Ask a Korean
President Park Geun-hye is in deep trouble. The stories have been out for a few days now
, and even the English-language papers have caught on
. Park’s confidant has been running a massive slush fund, as she extorted more than $70 million from Korea’s largest corporations. The confidant was receiving confidential policy briefings and draft presidential speeches–all on a totally unencrypted computer. The confidant rigged the college admission process so that her daughter, not known to be sharpest tool in the shed, would be admitted into the prestigious Ewha Womans University. That last bit turned out to be the first step toward the president’s ruin, as Ewha students’ protest over that preferential treatment developed into the larger investigation about the relationship between Park and her confidant, Choi Soon-sil.
For better or worse (mostly worse,) Korean people have come to expect corruption from their presidents. So why is this one by Park Geun-hye causing such a strong reaction? It is not because Korean people discovered that Park was corrupt; it is because they discovered Park was irrationally corrupt. Koreans are not being dismayed at the scale of the corruption; they are shocked to see what the scale of the corruption signifies.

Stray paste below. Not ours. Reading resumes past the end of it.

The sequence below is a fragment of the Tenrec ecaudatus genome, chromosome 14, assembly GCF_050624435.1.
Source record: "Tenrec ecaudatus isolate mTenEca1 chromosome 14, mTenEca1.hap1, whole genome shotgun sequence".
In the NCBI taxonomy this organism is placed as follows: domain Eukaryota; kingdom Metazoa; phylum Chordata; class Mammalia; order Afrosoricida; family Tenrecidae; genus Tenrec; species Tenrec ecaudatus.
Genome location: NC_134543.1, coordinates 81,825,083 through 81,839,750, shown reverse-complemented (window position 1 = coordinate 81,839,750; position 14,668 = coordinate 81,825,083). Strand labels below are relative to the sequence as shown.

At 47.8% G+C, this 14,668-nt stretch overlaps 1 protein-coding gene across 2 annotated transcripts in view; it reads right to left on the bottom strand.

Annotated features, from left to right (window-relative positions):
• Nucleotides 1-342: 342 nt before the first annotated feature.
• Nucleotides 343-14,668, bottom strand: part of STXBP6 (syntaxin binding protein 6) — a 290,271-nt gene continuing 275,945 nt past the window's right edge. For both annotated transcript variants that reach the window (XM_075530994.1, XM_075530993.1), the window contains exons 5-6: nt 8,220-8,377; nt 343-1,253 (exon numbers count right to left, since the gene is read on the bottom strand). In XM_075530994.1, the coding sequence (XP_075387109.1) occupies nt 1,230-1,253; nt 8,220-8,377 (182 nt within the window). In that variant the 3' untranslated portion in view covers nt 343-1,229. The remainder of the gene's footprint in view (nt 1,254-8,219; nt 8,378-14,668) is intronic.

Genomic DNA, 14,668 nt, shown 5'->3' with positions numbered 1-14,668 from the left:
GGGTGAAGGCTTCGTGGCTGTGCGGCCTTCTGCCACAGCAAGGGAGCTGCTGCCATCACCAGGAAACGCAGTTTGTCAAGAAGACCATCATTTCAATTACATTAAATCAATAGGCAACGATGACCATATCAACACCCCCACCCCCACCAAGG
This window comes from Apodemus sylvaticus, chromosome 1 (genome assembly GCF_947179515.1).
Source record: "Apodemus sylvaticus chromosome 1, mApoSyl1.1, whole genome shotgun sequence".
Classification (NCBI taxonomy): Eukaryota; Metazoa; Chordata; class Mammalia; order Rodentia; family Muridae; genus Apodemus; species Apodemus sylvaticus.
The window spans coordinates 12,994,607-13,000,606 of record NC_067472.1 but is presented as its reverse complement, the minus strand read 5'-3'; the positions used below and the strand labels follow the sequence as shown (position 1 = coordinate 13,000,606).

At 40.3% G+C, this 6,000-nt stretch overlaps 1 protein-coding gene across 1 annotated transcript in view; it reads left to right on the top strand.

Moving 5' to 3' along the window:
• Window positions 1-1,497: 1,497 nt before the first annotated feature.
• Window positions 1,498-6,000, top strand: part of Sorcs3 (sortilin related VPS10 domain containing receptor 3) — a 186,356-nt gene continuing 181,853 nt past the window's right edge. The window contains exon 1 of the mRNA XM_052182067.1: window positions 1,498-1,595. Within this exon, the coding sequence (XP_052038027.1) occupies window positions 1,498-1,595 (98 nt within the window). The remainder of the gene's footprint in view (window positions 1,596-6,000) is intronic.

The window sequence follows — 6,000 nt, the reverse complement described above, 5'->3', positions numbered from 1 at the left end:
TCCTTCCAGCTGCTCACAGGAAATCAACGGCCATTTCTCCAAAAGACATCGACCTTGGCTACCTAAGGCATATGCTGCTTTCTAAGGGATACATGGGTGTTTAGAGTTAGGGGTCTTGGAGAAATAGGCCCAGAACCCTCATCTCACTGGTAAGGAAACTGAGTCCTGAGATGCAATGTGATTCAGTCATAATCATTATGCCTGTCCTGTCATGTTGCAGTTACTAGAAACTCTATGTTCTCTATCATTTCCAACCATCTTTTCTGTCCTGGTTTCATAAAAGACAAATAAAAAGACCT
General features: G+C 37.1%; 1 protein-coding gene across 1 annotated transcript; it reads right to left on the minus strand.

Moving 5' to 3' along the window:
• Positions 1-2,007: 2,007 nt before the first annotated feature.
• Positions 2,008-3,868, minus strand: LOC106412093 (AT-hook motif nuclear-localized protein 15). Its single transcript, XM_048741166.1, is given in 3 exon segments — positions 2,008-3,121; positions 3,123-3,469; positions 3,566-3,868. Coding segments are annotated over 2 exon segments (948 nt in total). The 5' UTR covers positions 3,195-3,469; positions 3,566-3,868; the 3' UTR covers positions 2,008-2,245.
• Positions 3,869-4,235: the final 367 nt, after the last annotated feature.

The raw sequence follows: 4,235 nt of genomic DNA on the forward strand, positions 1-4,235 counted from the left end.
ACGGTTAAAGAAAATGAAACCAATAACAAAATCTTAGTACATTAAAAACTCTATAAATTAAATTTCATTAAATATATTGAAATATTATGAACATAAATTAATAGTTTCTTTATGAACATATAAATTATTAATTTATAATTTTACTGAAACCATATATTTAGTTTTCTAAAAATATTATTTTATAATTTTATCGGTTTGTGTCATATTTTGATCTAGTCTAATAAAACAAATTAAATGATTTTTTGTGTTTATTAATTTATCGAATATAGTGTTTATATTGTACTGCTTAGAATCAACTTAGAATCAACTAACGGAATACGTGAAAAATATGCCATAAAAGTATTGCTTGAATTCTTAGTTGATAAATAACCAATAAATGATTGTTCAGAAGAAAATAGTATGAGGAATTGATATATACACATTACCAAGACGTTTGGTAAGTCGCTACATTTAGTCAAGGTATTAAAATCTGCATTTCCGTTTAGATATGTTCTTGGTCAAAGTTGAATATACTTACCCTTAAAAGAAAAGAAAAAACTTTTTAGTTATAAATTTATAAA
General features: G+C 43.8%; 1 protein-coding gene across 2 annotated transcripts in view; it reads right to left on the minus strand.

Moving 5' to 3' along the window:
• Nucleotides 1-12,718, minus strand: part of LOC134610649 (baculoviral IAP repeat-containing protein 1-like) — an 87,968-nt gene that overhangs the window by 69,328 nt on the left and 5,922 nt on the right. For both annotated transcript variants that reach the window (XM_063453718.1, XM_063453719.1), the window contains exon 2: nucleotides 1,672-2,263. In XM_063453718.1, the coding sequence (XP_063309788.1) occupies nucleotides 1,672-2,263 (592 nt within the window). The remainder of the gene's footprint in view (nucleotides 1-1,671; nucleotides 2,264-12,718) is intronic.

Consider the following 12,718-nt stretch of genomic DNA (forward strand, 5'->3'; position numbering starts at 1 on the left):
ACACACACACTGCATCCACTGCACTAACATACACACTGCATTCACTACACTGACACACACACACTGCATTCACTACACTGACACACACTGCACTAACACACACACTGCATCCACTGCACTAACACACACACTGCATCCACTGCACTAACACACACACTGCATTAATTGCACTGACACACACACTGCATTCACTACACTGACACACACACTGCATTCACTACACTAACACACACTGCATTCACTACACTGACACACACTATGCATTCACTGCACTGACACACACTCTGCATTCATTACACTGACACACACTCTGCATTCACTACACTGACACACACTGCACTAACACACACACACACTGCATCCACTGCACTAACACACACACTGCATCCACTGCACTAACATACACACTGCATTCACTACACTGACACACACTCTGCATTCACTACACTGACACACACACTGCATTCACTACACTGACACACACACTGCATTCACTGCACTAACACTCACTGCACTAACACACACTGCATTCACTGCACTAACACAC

As it turned out, Choi Soon-sil owned Park Geun-hye just as much as her father did. Peddling the presidential influence, Choi extorted tens of millions of dollars from Korea’s largest corporations. When they found a small and profitable company, Choi’s cronies would straight-up steal it, threatening the owner of the company with the company’s destruction and personal harm
. More importantly, Choi effectively controlled the presidential power. Every day, Choi would receive a huge stack of policy briefs
from the presidential residence to discuss with her inner circle–an illustrious group that included Choi’s gigolo (no, really) and a K-pop music video director (I’m serious.) Choi would receive ultra-confidential information detailing secret meetings between South and North Korean military authorities. Choi would receive in advance the budget proposal of more than $150 million for the Ministry of Culture, Sports, and Tourism
, and distributed them to her friends’ projects. Choi went around saying North Korea would collapse by 2017 according to the spirits that spoke to her,
and the Park Geun-hey administration may have set its North Korea policy based on this claim.